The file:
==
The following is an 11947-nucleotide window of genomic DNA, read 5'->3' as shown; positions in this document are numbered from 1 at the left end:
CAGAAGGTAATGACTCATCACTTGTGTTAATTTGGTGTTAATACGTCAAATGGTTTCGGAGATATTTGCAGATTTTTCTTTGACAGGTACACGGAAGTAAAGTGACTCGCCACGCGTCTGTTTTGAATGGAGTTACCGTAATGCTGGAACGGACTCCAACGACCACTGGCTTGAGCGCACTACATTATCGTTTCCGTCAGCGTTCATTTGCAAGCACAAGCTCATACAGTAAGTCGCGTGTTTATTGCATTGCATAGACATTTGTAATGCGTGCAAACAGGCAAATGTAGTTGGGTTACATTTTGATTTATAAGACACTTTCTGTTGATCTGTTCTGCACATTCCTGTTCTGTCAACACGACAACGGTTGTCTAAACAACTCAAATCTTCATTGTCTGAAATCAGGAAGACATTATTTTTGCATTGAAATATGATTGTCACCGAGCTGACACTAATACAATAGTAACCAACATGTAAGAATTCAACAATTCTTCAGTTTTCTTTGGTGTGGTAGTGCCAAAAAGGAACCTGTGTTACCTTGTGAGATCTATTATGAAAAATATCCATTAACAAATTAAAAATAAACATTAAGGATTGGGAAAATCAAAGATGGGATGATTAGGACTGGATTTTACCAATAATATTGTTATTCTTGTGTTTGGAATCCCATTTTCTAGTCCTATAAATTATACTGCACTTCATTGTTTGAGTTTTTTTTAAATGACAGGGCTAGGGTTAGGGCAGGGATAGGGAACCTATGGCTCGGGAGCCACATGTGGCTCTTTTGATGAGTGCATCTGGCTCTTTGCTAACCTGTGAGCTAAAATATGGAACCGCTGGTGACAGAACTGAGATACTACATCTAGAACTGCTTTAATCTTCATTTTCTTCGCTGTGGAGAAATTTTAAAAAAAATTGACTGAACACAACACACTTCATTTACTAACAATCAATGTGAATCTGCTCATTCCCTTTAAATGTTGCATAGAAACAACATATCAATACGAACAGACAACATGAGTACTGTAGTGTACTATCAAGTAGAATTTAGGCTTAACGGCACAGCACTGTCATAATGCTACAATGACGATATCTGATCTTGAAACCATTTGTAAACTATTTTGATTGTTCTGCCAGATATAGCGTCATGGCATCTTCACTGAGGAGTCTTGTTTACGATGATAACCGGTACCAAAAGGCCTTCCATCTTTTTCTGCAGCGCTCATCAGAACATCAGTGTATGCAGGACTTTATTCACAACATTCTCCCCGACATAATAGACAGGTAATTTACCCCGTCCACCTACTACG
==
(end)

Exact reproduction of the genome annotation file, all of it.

The following is an 11947-nucleotide window of genomic DNA, read 5'->3' as shown; positions in this document are numbered from 1 at the left end:
CAGAAGGTAATGACTCATCACTTGTGTTAATTTGGTGTTAATACGTCAAATGGTTTCGGAGATATTTGCAGATTTTTCTTTGACAGGTACACGGAAGTAAAGTGACTCGCCACGCGTCTGTTTTGAATGGAGTTACCGTAATGCTGGAACGGACTCCAACGACCACTGGCTTGAGCGCACTACATTATCGTTTCCGTCAGCGTTCATTTGCAAGCACAAGCTCATACAGTAAGTCGCGTGTTTATTGCATTGCATAGACATTTGTAATGCGTGCAAACAGGCAAATGTAGTTGGGTTACATTTTGATTTATAAGACACTTTCTGTTGATCTGTTCTGCACATTCCTGTTCTGTCAACACGACAACGGTTGTCTAAACAACTCAAATCTTCATTGTCTGAAATCAGGAAGACATTATTTTTGCATTGAAATATGATTGTCACCGAGCTGACACTAATACAATAGTAACCAACATGTAAGAATTCAACAATTCTTCAGTTTTCTTTGGTGTGGTAGTGCCAAAAAGGAACCTGTGTTACCTTGTGAGATCTATTATGAAAAATATCCATTAACAAATTAAAAATAAACATTAAGGATTGGGAAAATCAAAGATGGGATGATTAGGACTGGATTTTACCAATAATATTGTTATTCTTGTGTTTGGAATCCCATTTTCTAGTCCTATAAATTATACTGCACTTCATTGTTTGAGTTTTTTTTAAATGACAGGGCTAGGGTTAGGGCAGGGATAGGGAACCTATGGCTCGGGAGCCACATGTGGCTCTTTTGATGAGTGCATCTGGCTCTTTGCTAACCTGTGAGCTAAAATATGGAACCGCTGGTGACAGAACTGAGATACTACATCTAGAACTGCTTTAATCTTCATTTTCTTCGCTGTGGAGAAATTTTAAAAAAAATTGACTGAACACAACACACTTCATTTACTAACAATCAATGTGAATCTGCTCATTCCCTTTAAATGTTGCATAGAAACAACATATCAATACGAACAGACAACATGAGTACTGTAGTGTACTATCAAGTAGAATTTAGGCTTAACGGCACAGCACTGTCATAATGCTACAATGACGATATCTGATCTTGAAACCATTTGTAAACTATTTTGATTGTTCTGCCAGATATAGCGTCATGGCATCTTCACTGAGGAGTCTTGTTTACGATGATAACCGGTACCAAAAGGCCTTCCATCTTTTTCTGCAGCGCTCATCAGAACATCAGTGTATGCAGGACTTTATTCACAACATTCTCCCCGACATAATAGACAGGTAATTTACCCCGTCCACCTACTACG